Let Your Property Properly
Buying property to let can be a good investment. But there's more to it than simply buying the place and renting it out. As a landlord, you have responsibilities that you need to fulfil in order to let your property properly.
The PropertyAccording to the Landlord and Tenant Act 1985, as a landlord you have a lot to look after. You're responsible for both the exterior and structure of the property, which includes the drains and the roof. You should also make arrangements to see the garden is cared for (although often the tenant will do this).
Inside the property, heating, water, electricity and gas fall under your remit and you must make sure any gas appliances are inspected yearly and given a certificate by an appropriately registered plumber (you'll need to call your tenant to arrange entry). If you put any furniture in the property it must be fire-resistant and you have to ensure that all the electrical equipment is safe.
AccessYou can't do anything, or even allow anyone else to do anything, that affects your tenant's rights. Nor, unless it's an emergency, can you enter the property without your tenant's specific consent.
InsuranceQuite obviously, you have to have insurance on the property and any of the contents that belong to you (you're not responsible for the tenant's possessions). What you need to do is make sure your policy is right for rented property - that's quite different from the household insurance you'd normally carry. You also need to check the policy's terms very carefully; some exclude lets to certain types of tenants.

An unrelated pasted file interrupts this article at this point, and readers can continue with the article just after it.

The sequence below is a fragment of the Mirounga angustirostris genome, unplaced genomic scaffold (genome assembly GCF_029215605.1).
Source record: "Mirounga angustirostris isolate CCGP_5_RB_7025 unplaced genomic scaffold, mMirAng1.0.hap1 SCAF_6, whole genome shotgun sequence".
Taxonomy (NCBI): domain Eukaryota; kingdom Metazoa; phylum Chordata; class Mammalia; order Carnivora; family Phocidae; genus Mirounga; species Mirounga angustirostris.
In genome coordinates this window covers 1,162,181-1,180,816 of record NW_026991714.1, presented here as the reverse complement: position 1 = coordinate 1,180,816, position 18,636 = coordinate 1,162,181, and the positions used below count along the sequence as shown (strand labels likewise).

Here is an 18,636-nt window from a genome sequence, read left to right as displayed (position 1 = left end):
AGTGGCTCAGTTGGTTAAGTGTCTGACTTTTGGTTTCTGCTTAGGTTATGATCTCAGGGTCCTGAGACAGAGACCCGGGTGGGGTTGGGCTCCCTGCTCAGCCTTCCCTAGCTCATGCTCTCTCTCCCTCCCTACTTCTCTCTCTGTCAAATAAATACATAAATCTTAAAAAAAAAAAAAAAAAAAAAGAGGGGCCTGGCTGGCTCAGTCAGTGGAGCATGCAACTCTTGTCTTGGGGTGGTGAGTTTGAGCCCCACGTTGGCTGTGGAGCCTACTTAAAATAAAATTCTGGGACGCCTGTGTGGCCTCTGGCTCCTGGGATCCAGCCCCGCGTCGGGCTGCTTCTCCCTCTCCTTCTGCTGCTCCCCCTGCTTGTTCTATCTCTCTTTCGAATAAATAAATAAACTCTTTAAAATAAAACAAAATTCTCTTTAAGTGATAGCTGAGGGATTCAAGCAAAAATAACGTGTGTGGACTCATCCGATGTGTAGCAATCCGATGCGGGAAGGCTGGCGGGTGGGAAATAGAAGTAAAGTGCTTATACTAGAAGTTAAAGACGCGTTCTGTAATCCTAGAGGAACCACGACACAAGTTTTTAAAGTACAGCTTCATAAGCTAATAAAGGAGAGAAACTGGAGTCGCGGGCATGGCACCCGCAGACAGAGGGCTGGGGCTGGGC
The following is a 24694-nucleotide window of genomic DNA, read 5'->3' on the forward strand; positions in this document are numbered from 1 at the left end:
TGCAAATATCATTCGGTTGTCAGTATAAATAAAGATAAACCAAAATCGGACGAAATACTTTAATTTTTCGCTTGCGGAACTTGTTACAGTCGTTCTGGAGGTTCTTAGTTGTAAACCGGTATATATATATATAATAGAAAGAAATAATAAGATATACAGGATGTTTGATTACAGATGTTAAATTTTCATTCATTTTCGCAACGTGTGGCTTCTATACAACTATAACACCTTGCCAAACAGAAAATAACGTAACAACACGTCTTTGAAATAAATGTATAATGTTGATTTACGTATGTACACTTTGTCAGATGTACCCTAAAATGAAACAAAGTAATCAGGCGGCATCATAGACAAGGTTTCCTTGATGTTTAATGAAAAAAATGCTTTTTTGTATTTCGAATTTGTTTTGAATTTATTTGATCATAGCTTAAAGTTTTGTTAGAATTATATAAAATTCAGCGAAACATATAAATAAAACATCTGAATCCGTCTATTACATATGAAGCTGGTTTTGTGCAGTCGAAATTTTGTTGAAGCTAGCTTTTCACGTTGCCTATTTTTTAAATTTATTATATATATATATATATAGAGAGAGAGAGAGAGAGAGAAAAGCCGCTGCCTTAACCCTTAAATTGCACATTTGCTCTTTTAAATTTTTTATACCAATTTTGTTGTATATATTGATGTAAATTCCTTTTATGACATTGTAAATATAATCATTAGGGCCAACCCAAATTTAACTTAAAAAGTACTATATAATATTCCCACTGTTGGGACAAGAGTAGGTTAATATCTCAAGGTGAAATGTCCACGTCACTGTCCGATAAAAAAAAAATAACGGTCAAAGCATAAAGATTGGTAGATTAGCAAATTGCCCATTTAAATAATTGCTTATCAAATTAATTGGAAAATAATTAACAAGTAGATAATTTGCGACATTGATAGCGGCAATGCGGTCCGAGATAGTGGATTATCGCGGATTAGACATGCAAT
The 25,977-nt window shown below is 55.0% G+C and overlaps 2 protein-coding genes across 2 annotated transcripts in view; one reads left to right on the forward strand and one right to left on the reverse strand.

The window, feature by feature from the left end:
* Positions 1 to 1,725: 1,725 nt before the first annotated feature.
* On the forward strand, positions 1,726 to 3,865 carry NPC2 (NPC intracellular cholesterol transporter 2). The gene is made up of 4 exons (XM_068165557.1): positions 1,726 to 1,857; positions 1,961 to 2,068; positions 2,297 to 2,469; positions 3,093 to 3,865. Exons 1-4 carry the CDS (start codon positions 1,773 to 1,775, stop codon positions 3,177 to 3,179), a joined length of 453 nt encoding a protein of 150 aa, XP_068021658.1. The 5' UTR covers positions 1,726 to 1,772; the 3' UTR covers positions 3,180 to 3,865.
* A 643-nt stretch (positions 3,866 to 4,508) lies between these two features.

MortgageAre you letting a leasehold flat or a property on which you have a mortgage? If you are, you'd better check to discover whether you need your mortgage company's permission first. There might be conditions for letting that you need to follow. If you need their consent and don't get it, that could bring on several disasters for you, the worst of which would be the company beginning possession proceedings.
TenancyMake sure you use the proper forms with a tenant, to keep everything perfectly legal. If it's a short assured tenancy, fill out an AT5 Notice of a Short Assured Tenancy and give it to the tenant along with the standard Short Assured Tenancy Agreement (which he'll then sign and date).
From time to time you might want to increase the rent. The proper way is to include a rent review clause in the new tenancy agreement, which the tenant signs. That way you avoid any possible challenges, since you have his signature acceding to the review.
But what do you do if the tenant won't sign the new agreement with its increased rent? In that case you need to serve a special notice. The problem is, your tenant can then ask a Rent Assessment Committee to review the new rent. But you do have the option of serving a possession notice on the property.